All this being said, two other points cannot be ignored in the context of the wide and necessary condemnation of Trump’s remarks.

First, it cannot be gainsaid that despite the clear support for Israel from most of the Democratic legislators in Congress, there is a discernable, distinct drop-off in support in the Democratic Party. Who would ever have imagined tolerance in the Democratic Party for those would destroy Israel? Would white supremacist legislators earn the same courtesy extended to Tlaib and Omar? This development is deserving of analysis and critique. The least effective way to do this is with the accusation of collective “disloyalty.”

Second, the Jewish Democratic Council, though more measured in its language, is also wrong in principle in the way it drives its own bitter wedge into the current partisan debates, which then easily and naturally spills over into the partisan debates on Israel.

According to Halie Soifer, director of the Jewish Democratic Council, it and it alone stands for “Jewish values.” In contradistinction, the Republican Party under Trump, according to Soifer, has enacted policies that are “antithetical to those values.” Minus the extreme “disloyalty” locution, we have in the Jewish Democratic Council the same Manichean political polarity. All right is on one side, all wrong is on the other.

What are these purportedly “Jewish values” that only Democrats uphold? According to Soifer, a principal one is abortion on demand, any time, for any reason. That is a contemporary secular value, to be sure, but it is not a Jewish value. Jewish values are derived not from political parties, not from the zeitgeist, and not from the heartfelt feelings of a rabbi. Jewish values are derived from deep knowledge of the sacred and sophisticated texts of Judaism as delivered, pondered, elaborated and applied from the dawn of Jewish civilization.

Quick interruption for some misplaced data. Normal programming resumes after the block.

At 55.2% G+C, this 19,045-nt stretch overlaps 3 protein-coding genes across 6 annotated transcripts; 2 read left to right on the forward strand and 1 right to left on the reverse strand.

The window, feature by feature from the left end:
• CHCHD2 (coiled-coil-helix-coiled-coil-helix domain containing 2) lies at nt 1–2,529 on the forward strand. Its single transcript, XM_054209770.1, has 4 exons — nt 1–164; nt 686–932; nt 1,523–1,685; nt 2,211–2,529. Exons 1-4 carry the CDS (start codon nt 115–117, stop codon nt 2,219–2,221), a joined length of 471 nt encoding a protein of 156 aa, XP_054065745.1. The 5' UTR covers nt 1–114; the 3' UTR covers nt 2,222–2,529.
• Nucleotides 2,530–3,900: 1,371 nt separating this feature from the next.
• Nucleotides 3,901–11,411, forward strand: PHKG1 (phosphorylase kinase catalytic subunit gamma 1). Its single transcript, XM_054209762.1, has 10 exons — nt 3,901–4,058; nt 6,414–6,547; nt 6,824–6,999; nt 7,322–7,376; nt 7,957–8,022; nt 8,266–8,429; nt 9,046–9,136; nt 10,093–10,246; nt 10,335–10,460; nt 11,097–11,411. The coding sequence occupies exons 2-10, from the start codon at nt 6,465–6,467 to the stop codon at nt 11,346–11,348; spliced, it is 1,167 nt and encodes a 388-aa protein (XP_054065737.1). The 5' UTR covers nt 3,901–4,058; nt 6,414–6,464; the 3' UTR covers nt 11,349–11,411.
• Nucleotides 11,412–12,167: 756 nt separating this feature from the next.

The Jewish Democratic Council does not speak this language or articulate these values, whose genuinely Jewish, differentiated application to abortion reveals that abortion is, under rare circumstances, allowed, and under rarer circumstances still, mandated; but never cast in either the Catholic absolute of “life begins at conception” or the secular absolute of choice.

“Working across the aisle” is not the style these days, but non-presumptuous, non-polarizing language should always be in style by both Democratic and Republican Jewish partisans, though the greater onus falls on President Trump. Disloyal? The word is repugnant.

Of all groups, an unlikely one to suggest the way forward on the Israel debate in Congress is the Christians United for Israel (CUFI):

“The leaders of both parties should keep their fringe elements in check and stop attributing the views of these outliers to the opposition. Allowing a handful of anti-Israel Members of Congress to hijack Congressional action on Israel has gone on long enough.”

Copyright © 2019 by the Intermountain Jewish News